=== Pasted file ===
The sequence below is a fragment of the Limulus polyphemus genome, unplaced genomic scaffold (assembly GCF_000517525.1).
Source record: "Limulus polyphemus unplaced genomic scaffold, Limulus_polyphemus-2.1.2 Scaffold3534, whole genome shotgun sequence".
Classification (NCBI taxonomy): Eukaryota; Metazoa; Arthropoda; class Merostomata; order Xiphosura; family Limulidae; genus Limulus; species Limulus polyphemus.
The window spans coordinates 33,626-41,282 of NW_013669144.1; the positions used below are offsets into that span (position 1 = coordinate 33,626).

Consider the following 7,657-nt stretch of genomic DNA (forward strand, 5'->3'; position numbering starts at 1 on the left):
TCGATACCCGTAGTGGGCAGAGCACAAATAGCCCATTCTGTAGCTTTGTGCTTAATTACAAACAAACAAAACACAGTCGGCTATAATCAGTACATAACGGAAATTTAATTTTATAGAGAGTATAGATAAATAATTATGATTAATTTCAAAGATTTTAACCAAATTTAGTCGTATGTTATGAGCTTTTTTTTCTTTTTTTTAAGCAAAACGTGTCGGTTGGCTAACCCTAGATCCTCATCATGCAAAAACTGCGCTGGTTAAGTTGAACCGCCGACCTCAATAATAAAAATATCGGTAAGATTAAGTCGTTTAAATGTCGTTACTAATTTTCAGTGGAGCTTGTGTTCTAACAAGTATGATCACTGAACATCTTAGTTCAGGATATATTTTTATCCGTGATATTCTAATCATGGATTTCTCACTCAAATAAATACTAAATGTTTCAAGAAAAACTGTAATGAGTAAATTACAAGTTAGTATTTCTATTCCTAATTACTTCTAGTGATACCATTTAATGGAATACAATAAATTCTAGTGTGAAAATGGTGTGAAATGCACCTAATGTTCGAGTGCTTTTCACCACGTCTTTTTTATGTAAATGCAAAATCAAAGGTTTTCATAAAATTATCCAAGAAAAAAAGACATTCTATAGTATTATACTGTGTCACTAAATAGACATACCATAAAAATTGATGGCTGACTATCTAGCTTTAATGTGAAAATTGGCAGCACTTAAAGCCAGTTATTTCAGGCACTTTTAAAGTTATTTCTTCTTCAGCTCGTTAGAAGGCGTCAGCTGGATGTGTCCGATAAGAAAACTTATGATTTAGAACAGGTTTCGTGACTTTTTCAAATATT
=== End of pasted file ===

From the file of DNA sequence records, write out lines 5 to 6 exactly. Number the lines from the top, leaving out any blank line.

Consider the following 7,657-nt stretch of genomic DNA (forward strand, 5'->3'; position numbering starts at 1 on the left):
TCGATACCCGTAGTGGGCAGAGCACAAATAGCCCATTCTGTAGCTTTGTGCTTAATTACAAACAAACAAAACACAGTCGGCTATAATCAGTACATAACGGAAATTTAATTTTATAGAGAGTATAGATAAATAATTATGATTAATTTCAAAGATTTTAACCAAATTTAGTCGTATGTTATGAGCTTTTTTTTCTTTTTTTTAAGCAAAACGTGTCGGTTGGCTAACCCTAGATCCTCATCATGCAAAAACTGCGCTGGTTAAGTTGAACCGCCGACCTCAATAATAAAAATATCGGTAAGATTAAGTCGTTTAAATGTCGTTACTAATTTTCAGTGGAGCTTGTGTTCTAACAAGTATGATCACTGAACATCTTAGTTCAGGATATATTTTTATCCGTGATATTCTAATCATGGATTTCTCACTCAAATAAATACTAAATGTTTCAAGAAAAACTGTAATGAGTAAATTACAAGTTAGTATTTCTATTCCTAATTACTTCTAGTGATACCATTTAATGGAATACAATAAATTCTAGTGTGAAAATGGTGTGAAATGCACCTAATGTTCGAGTGCTTTTCACCACGTCTTTTTTATGTAAATGCAAAATCAAAGGTTTTCATAAAATTATCCAAGAAAAAAAGACATTCTATAGTATTATACTGTGTCACTAAATAGACATACCATAAAAATTGATGGCTGACTATCTAGCTTTAATGTGAAAATTGGCAGCACTTAAAGCCAGTTATTTCAGGCACTTTTAAAGTTATTTCTTCTTCAGCTCGTTAGAAGGCGTCAGCTGGATGTGTCCGATAAGAAAACTTATGATTTAGAACAGGTTTCGTGACTTTTTCAAATATT